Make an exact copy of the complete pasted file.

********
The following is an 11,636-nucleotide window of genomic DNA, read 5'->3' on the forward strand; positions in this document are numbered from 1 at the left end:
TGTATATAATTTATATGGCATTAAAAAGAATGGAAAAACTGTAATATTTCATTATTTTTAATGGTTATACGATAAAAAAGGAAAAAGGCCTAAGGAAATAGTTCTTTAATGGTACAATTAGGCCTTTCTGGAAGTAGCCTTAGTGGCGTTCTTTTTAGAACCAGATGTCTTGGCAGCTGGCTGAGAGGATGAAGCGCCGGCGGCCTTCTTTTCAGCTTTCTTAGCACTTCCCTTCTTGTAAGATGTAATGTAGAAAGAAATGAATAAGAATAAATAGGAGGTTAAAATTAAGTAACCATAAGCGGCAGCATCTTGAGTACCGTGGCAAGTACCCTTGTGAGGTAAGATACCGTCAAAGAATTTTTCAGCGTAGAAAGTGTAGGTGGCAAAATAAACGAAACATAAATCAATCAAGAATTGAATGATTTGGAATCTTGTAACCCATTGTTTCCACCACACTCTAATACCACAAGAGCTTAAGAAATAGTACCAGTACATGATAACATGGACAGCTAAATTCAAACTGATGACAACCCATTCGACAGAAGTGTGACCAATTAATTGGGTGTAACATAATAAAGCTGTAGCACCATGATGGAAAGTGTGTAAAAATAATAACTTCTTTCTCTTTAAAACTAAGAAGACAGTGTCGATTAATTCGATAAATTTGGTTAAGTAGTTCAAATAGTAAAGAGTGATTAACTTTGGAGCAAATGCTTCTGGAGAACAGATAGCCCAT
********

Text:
The following is an 11,636-nucleotide window of genomic DNA, read 5'->3' on the forward strand; positions in this document are numbered from 1 at the left end:
TGTATATAATTTATATGGCATTAAAAAGAATGGAAAAACTGTAATATTTCATTATTTTTAATGGTTATACGATAAAAAAGGAAAAAGGCCTAAGGAAATAGTTCTTTAATGGTACAATTAGGCCTTTCTGGAAGTAGCCTTAGTGGCGTTCTTTTTAGAACCAGATGTCTTGGCAGCTGGCTGAGAGGATGAAGCGCCGGCGGCCTTCTTTTCAGCTTTCTTAGCACTTCCCTTCTTGTAAGATGTAATGTAGAAAGAAATGAATAAGAATAAATAGGAGGTTAAAATTAAGTAACCATAAGCGGCAGCATCTTGAGTACCGTGGCAAGTACCCTTGTGAGGTAAGATACCGTCAAAGAATTTTTCAGCGTAGAAAGTGTAGGTGGCAAAATAAACGAAACATAAATCAATCAAGAATTGAATGATTTGGAATCTTGTAACCCATTGTTTCCACCACACTCTAATACCACAAGAGCTTAAGAAATAGTACCAGTACATGATAACATGGACAGCTAAATTCAAACTGATGACAACCCATTCGACAGAAGTGTGACCAATTAATTGGGTGTAACATAATAAAGCTGTAGCACCATGATGGAAAGTGTGTAAAAATAATAACTTCTTTCTCTTTAAAACTAAGAAGACAGTGTCGATTAATTCGATAAATTTGGTTAAGTAGTTCAAATAGTAAAGAGTGATTAACTTTGGAGCAAATGCTTCTGGAGAACAGATAGCCCAT